Jimmy’s Slice
586 E. Main St.
Ventura
648-6133
$4-$23

A pizza joint in the heart of downtown Ventura is a no-brainer. Why it took so long to manifest is anyone’s guess, but now that it’s here, Jimmy’s Slice is a welcome addition to the city’s culinary landscape.

Those who, for the better part of a year, were teased by the “coming soon” sign in the window, need no directions to Jimmy’s. Open until 3 a.m. on weekends and midnight on weeknights, Jimmy’s has earned a favorable reputation with late-night partiers looking for a place to get the buzz off before they get back on the road.

To be fair, Jimmy’s isn’t the only place downtown to get pizza, nor does it have a monopoly on the coveted “slice.”  But, by offering good food in addition to its generous slices in an appealing environment, Jimmy’s picks up where its competition leaves off.

Exposed beams and distressed brick lend style and airiness to the small narrow room. There are three seating areas to choose from: tables and chairs for parties of two that can be combined for larger groups, solo seating at the granite-top bar, and for people watchers, there are a handful of spots at the popular open window overlooking the bustle of Main Street.

Guests order at the counter and seat themselves. The food is brought to the table by a server. While this kind of arrangement makes tipping a bit ambiguous, it’s appropriate to leave something in the tip jar at the counter.

For this meal at Jimmy’s, I asked my teenage son to accompany me, because no one knows pizza (or is more critical) than a teenager.  Being simple folk, we ordered our slices with cheese only.  Pepperoni and vegetarian are available as well. 

Pizza eaters tend to hail from two of four schools of thought: thin or deep dish, and cheesy or saucy. Jimmy’s claims the secret to their pizza is in the dough, a recipe perfected during the year they were preparing to open. If you’re from the thin school, you’ll like Jimmy’s hand-thrown rustic, chewy and crisp dough. Measuring about 6 inches at the edge, the slices are also ample. If you’re from the cheesy school you’ll also be pleased. We estimated Jimmy’s cheese to sauce ratio to be around 8-to-2. With Gruyere added to the blend, it is, without question, yummy, but a wee more sauce would give it enough moisture to make it near perfect. At about $4 per slice, some would say Jimmy’s is pricey, but the tab for two amounted to no more than a typical breakfast.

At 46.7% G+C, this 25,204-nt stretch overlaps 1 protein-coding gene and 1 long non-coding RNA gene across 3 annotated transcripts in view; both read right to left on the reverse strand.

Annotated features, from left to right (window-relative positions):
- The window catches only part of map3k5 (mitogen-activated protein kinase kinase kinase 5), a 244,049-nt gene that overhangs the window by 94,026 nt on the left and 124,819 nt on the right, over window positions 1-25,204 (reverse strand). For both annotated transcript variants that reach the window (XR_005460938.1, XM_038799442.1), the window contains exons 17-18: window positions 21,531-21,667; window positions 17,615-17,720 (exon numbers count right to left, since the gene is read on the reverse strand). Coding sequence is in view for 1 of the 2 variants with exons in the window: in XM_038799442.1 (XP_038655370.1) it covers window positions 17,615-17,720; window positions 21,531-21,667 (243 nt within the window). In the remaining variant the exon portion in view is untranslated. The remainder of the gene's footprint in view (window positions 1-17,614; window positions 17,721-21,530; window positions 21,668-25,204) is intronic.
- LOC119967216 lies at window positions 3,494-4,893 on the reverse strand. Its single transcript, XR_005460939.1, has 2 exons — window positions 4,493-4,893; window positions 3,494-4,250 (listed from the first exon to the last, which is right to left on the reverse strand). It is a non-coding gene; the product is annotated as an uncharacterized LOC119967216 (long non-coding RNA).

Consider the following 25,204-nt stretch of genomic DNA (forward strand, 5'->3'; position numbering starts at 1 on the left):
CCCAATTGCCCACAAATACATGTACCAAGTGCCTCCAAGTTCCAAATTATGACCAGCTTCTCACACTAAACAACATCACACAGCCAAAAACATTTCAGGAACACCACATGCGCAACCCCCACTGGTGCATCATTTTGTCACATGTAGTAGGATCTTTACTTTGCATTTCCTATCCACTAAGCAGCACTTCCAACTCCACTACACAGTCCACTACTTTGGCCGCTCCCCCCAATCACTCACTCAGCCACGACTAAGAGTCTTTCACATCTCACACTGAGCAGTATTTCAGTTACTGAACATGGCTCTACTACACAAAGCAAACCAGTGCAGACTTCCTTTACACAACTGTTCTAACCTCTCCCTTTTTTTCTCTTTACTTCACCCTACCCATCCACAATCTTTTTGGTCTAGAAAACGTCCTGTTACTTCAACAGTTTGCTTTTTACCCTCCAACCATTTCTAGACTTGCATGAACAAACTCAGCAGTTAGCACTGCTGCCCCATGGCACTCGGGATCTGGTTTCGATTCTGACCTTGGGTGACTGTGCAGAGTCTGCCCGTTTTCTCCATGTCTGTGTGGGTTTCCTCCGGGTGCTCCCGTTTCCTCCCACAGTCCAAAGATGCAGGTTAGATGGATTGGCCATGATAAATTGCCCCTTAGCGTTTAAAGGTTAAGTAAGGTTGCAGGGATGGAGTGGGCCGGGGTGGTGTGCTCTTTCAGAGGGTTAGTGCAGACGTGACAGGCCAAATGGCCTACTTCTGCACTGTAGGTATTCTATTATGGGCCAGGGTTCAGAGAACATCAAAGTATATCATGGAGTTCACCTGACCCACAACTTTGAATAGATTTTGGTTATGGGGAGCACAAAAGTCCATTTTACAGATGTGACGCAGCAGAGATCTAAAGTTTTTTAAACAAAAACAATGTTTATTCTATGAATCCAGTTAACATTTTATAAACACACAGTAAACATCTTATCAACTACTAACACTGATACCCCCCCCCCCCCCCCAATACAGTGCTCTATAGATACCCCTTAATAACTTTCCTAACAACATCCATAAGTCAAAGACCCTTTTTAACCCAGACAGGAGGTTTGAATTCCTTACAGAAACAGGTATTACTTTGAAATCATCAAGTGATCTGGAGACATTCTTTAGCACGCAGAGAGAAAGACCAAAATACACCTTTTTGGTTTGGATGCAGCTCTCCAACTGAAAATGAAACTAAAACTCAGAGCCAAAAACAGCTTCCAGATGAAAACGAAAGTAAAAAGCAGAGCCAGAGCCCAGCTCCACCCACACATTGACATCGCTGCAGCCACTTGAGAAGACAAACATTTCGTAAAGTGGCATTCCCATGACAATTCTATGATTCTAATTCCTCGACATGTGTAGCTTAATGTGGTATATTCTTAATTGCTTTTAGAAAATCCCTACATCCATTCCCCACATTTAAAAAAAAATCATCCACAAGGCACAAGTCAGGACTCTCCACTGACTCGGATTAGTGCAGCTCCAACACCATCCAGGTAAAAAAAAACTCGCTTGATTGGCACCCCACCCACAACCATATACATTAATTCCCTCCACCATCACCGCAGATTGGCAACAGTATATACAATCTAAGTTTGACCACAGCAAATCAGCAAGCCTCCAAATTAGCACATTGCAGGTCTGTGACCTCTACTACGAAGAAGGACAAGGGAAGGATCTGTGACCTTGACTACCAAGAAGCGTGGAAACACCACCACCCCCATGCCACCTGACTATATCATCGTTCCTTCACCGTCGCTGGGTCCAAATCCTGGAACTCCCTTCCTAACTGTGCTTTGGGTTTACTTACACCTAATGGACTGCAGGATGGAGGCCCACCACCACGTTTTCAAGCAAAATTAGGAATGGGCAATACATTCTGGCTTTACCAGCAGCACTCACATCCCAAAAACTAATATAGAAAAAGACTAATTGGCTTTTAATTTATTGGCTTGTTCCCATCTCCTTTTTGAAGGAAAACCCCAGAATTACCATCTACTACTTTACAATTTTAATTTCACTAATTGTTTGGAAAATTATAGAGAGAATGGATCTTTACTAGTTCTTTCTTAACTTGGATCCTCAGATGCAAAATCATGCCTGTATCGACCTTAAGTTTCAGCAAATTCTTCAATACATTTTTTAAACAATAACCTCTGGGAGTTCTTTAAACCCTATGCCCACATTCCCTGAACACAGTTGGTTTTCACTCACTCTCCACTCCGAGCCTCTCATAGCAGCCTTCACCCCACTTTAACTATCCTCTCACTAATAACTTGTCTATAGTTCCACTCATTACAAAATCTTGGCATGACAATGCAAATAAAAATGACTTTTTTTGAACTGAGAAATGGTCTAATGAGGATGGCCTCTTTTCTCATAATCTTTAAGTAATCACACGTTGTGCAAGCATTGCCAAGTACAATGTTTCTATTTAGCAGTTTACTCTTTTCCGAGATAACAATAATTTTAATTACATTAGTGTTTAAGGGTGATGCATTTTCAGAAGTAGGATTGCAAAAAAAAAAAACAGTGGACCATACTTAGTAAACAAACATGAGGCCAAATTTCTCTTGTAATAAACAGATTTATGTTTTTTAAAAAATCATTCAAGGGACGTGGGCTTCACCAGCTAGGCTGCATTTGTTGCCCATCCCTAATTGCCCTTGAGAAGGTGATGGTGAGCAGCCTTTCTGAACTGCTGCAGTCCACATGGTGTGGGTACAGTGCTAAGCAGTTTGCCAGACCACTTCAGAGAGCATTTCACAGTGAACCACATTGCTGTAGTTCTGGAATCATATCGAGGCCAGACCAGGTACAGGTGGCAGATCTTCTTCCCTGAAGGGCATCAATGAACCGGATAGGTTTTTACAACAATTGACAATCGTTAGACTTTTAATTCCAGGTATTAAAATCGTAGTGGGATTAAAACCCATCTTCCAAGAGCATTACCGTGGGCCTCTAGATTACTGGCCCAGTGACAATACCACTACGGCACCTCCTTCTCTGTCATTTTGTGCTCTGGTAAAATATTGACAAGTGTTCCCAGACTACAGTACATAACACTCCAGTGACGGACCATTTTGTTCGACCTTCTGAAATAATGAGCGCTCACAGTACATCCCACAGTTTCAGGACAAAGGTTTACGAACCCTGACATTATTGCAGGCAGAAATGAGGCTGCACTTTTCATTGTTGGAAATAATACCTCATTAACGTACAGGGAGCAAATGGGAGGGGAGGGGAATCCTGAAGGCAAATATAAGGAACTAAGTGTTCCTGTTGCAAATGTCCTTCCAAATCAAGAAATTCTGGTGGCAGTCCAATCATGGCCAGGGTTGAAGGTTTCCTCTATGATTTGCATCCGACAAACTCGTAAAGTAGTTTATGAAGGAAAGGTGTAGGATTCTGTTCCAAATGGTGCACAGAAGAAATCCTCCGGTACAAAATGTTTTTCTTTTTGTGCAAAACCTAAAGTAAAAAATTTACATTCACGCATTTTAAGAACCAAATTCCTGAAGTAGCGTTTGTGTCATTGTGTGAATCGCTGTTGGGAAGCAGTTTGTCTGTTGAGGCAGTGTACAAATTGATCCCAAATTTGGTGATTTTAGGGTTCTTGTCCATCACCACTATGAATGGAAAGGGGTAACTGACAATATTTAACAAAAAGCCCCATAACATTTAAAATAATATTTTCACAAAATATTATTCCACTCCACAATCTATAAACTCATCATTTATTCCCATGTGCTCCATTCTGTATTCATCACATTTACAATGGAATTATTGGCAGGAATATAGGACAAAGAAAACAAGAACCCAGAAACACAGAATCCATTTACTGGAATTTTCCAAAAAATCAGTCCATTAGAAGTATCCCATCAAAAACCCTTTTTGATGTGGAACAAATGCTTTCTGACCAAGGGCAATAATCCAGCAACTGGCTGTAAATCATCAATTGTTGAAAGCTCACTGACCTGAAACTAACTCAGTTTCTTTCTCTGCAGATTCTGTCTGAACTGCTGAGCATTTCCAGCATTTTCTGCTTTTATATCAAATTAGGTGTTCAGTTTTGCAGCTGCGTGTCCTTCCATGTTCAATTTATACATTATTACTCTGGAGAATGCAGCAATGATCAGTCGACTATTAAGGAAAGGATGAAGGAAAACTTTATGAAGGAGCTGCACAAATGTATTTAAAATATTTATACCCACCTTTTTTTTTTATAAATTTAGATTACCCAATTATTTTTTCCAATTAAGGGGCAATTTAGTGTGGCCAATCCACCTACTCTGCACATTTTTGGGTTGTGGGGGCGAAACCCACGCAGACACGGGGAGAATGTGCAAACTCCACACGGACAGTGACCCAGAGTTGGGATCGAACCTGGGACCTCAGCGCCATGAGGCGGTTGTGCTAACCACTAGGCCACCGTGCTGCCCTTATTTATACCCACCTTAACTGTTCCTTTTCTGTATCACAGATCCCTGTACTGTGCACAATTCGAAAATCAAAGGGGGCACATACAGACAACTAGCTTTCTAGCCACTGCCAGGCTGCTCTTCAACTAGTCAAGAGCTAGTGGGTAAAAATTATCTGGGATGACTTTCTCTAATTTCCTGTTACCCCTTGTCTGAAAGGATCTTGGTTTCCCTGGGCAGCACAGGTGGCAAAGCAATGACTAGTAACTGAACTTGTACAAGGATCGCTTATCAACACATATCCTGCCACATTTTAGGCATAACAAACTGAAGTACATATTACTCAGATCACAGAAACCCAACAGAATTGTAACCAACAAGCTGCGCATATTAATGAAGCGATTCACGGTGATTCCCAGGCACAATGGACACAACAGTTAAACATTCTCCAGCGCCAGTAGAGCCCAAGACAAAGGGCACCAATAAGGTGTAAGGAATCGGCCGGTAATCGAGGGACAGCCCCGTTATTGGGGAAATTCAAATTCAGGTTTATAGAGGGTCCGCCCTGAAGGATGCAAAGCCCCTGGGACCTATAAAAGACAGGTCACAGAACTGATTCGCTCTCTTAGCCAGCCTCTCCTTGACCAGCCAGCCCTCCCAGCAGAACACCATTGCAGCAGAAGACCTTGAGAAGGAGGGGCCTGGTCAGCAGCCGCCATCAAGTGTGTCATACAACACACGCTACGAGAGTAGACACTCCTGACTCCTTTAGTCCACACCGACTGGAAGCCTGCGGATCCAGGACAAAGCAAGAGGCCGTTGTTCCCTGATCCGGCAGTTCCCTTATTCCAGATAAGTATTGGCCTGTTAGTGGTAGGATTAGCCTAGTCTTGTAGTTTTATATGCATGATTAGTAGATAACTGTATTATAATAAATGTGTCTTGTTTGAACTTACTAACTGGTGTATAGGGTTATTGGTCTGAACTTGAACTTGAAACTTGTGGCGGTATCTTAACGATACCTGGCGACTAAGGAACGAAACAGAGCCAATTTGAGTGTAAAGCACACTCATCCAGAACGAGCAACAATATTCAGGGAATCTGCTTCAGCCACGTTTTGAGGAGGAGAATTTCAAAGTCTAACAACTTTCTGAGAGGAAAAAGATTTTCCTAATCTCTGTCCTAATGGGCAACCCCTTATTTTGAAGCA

Mercifully, Jimmy’s has included five salads on the menu, among them a classic “chop” salad and the “wedge,” a chunk of iceberg lettuce with blue cheese, bacon bits, tomato and a blue cheese dressing. I ordered mixed greens with a delicious balsamic vinaigrette. The salad was fresh, plentiful and sans icky leaves.  

Pizza and salad would normally assuage most appetites, but there were a few things we still wanted to taste from Jimmy’s. In addition to a welcome assortment of beverages that includes fountain drinks, coffee drinks and sparkling waters,

Jimmy’s offers a homemade cherry cream soda.  This was far too intriguing to overlook, and the server was gracious enough to share the recipe. Made from seltzer water, Italian cherry syrup and manufacturing cream — heavy whipping cream that’s sweetened — the ingredients are vigorously shaken to produce a pinkish drink with a robust creamy head. This is a rare treat that sets Jimmy’s apart from other pizzerias. We were also curious about the sandwiches on the menu. I’d heard the meatball sandwich was very good, but we settled on the vegetarian: warm Gruyere cheese, fresh basil leaves, roasted red peppers, tomato and onion on an Italian roll. As sandwiches go, it was exquisite. The bread was pleasantly soft and fresh with just enough crunch to complement the buttery cheese and juicy veggies.

By meal’s end, we were so satiated that we forgot to try one of Jimmy’s homemade desserts. That just gives us one more reason to return to what is sure to become a fixture in downtown’s dining scene.